While our early years curriculum promotes a sense of play-based learning, can we justly embrace this when faced with an educational culture that places such high emphasis upon testing our children’s abilities?
Even when presented with a play-based curriculum, are we truly eliminating testing from our early years? I’m sure that many educators who work in this area find themselves being torn between the need to gather vital information that informs concise academia versus opportunities that allow children to learn uniquely. Many educators would argue that assessments are embedded within our children’s formative years as practitioners have a duty to highlight areas where learning needs additional support and implement strategies that tackle these and preparing children for formal education. Unlike Scandinavian countries, our education system seems to place a high emphasis on assessing children’s abilities at an early age, which now seems to be targeting children even younger. The two-year-old progress check, which is statutory in England, will identify categories and enforce the need to set identifiable targets. Many practitioners would argue the need to assess this against the development matters, otherwise, they would have no basis for identifying whether children are emerging, developing or secure within their learning. While many critics continue to highlight how the early years foundation stage (EYFS) should not be used in this way, there seems to be an underlying pressure to engage children in this early process of testing their abilities; enveloping them in an imposed curriculum.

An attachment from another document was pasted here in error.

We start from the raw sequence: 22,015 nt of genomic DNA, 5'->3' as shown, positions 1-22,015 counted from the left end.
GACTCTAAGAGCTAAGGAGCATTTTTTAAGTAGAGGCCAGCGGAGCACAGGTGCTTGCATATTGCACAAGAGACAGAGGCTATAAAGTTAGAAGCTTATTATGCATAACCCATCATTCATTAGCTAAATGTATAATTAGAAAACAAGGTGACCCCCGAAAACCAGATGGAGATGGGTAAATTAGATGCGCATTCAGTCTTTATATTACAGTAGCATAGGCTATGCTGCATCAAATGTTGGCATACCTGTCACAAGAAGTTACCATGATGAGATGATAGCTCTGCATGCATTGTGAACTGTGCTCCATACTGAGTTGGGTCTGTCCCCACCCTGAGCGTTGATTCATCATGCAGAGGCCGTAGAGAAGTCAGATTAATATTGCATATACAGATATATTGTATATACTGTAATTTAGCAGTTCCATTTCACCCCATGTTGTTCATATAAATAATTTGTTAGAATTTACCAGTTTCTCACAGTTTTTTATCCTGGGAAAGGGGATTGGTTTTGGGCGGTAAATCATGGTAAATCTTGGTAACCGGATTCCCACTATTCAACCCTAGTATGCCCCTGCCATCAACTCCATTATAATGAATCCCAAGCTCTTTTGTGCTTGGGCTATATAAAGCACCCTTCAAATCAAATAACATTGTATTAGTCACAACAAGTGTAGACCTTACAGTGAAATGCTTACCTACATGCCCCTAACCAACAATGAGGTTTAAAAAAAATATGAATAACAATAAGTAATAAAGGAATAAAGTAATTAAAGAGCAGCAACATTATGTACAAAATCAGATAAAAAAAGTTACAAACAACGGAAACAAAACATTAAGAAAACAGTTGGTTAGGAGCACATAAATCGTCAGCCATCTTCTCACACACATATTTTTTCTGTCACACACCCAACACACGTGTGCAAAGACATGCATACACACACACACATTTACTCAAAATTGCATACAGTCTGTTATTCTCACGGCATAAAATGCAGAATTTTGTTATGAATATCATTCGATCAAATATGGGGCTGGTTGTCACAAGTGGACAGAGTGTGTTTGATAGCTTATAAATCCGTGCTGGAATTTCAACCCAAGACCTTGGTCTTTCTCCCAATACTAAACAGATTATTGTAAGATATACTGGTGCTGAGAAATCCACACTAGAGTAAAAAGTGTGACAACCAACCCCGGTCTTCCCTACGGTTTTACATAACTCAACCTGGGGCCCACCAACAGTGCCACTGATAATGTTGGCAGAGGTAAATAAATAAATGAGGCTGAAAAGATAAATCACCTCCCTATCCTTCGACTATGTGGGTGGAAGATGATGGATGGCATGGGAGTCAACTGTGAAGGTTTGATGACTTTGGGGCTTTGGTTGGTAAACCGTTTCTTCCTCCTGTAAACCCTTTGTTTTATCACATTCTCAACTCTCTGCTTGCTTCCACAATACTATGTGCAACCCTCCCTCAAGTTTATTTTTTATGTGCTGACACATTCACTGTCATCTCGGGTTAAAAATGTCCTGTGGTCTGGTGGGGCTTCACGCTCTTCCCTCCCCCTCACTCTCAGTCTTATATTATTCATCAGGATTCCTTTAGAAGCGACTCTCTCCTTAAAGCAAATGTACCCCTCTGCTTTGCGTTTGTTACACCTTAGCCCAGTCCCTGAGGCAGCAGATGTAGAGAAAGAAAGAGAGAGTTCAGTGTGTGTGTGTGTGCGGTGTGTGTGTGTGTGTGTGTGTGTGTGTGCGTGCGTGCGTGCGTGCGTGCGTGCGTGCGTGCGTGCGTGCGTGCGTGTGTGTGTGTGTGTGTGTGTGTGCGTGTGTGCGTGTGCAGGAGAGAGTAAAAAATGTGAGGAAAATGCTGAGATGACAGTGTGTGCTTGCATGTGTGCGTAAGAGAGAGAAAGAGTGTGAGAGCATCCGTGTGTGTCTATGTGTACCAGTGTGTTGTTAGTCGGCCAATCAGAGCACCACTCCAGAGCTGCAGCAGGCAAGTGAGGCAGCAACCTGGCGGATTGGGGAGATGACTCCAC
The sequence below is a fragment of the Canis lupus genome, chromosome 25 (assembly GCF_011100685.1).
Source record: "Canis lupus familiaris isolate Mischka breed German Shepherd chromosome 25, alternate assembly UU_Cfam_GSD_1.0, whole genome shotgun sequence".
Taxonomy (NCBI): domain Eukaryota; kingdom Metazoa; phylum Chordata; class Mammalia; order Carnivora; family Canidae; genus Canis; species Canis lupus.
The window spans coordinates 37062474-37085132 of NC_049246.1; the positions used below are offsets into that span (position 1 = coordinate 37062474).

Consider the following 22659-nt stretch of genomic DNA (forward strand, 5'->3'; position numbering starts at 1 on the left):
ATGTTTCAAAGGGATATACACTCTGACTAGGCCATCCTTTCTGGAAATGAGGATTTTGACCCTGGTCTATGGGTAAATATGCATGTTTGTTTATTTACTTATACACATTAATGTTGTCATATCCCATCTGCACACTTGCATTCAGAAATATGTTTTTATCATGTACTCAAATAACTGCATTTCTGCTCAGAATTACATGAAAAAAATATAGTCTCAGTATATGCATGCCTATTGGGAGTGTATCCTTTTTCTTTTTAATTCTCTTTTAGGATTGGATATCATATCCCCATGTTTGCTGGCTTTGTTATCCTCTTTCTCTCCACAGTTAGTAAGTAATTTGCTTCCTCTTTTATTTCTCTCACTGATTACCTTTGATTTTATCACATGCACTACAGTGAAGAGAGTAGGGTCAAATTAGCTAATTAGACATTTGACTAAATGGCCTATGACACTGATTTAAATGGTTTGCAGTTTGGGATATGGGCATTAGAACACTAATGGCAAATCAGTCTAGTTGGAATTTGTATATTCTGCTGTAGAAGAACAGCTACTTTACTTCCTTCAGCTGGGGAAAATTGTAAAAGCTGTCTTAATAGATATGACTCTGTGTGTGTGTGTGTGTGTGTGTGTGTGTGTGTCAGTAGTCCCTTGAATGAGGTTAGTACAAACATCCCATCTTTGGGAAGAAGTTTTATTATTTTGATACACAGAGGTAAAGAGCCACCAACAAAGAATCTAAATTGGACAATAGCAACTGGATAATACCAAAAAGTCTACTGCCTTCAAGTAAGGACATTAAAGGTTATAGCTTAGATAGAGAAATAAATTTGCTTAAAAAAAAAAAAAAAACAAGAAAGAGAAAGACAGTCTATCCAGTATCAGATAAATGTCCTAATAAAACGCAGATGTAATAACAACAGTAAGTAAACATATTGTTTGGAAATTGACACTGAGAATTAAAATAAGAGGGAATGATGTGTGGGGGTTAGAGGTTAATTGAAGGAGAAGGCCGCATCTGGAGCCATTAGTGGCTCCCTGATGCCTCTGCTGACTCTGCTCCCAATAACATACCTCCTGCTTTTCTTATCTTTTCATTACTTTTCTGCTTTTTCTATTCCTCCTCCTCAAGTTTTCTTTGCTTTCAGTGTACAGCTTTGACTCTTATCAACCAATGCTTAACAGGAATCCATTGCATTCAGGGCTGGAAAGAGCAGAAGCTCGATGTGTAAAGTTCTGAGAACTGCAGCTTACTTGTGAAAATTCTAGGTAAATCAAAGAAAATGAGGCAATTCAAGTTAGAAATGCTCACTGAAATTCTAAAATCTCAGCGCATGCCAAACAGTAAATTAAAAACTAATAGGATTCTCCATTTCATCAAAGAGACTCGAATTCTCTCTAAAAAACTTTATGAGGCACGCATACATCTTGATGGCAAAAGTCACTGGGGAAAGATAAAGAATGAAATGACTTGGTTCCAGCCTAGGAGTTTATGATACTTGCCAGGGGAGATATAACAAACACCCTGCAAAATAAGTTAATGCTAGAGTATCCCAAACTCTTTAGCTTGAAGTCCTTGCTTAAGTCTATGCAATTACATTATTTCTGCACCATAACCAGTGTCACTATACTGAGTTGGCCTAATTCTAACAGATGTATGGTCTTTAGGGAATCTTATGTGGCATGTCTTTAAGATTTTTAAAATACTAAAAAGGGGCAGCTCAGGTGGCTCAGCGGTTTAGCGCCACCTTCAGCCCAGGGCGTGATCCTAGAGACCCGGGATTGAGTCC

With more and more statutory process now in place, such as letter and sound screening, perhaps there is a responsibility to direct children’s learning towards these processes and prepare them for this. While it could be argued that these are the expectations of teaching staff (not necessarily nurseries) if children as young as reception are to have their expected levels of development assessed against the early learning goals (ELG) then they need to be prepared for this, as testing has to take place, identified targets need to have been agreed, development matters have to inform through its finding. While some fully support this type of documentation, it could be argued that this should be done though knowledgeable practitioners who are able to discuss a child’s progress without any form of written evidence. Although, in theory, this makes for good practice, the real concern would come during the transition to formal schooling. Teachers may not have time to visit EYFS settings, yet we have a duty to provide them with evidence-based reasoning documenting children’s development. Hence the need for strategies to be documented that stipulate how learning has progressed.
While this in itself has an opportunity to dilute our play-based curriculum, contradictions seem embedded. Our syllabus is set and delivered by the state. Therefore, critics may question whether the syllabus authors understand how a play-based curriculum should be implemented. Whereas others believe the ultimate goal is to intervene early in a child’s education, meet their needs, have them achieve academically, and progress into the working framework. Therefore, giving back to the state rather than being supported by it.
Ian is level 7 practitioner and has an interest in how the whole UK education system is structured and is keen to share his positive aspirations and challenging situations which show how strategies do not always meet with expectations. Follow him on Twitter at @Ianmullock.